Background

The prevalence of pediatric obesity continues to increase, significantly impacting population healthcare system finances. Pediatricians have explored alternative approaches to providing structured weight management due to the resources and cost of standard interventions. One alternative is mobile health, which may be feasible, effective and sustainable. This report compares the implementation cost of a technology-based weight management program to a typical multidisciplinary intervention.

Methods

Data on costs required to implement the six-month intervention were collected from a 3-arm randomized clinical trial: 1) combination app + phone coaching (App+Coach); 2) app alone (App) and 3) in-clinic multi-disciplinary (Clinic). App consists of a multi-stage, incremental food withdrawal approach. Coach consists of daily text messages and personalized weekly phone sessions and Clinic consists of monthly visits with a multidisciplinary team utilizing an evidenced-based weight management curriculum.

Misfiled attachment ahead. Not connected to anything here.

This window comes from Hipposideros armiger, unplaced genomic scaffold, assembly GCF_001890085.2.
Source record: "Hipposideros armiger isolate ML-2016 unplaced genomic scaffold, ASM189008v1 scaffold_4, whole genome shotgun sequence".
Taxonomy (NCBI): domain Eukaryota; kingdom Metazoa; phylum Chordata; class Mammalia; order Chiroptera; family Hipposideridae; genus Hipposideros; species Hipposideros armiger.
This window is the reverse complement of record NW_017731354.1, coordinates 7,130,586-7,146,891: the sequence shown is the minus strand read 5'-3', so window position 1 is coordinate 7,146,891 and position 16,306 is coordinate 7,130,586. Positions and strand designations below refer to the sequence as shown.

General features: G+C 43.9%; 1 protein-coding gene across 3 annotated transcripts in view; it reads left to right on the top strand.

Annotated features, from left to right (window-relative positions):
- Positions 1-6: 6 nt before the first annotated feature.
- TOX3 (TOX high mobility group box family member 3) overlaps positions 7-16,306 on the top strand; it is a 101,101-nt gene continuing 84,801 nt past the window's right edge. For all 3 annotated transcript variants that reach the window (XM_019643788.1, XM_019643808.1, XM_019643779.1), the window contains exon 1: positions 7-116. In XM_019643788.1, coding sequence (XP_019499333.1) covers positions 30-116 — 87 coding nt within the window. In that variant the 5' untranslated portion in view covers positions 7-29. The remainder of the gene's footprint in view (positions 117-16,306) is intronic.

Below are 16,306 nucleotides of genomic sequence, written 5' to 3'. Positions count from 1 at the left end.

Results

Costs associated with the app included scales (body and food). Coaching costs included personnel time for text messages and phone calls. Clinic costs involved personnel time for the multi-disciplinary team, materials provided and the cost of the facility. Internal costs to deliver the services reflecting our local health facility cost structure were $866 for AppCoach, $103 for App and $1,939 for Clinic.

Conclusions

Technology-based interventions are less expensive to implement than multidisciplinary approaches when a human component is not required. The ongoing clinical trial cited in this analysis will also further evaluate the clinical outcomes of each arm, providing data on the cost-effectiveness of this mobile health intervention and the effect on quality-adjusted life-years and potential to improve costs over the lifetime of the patient.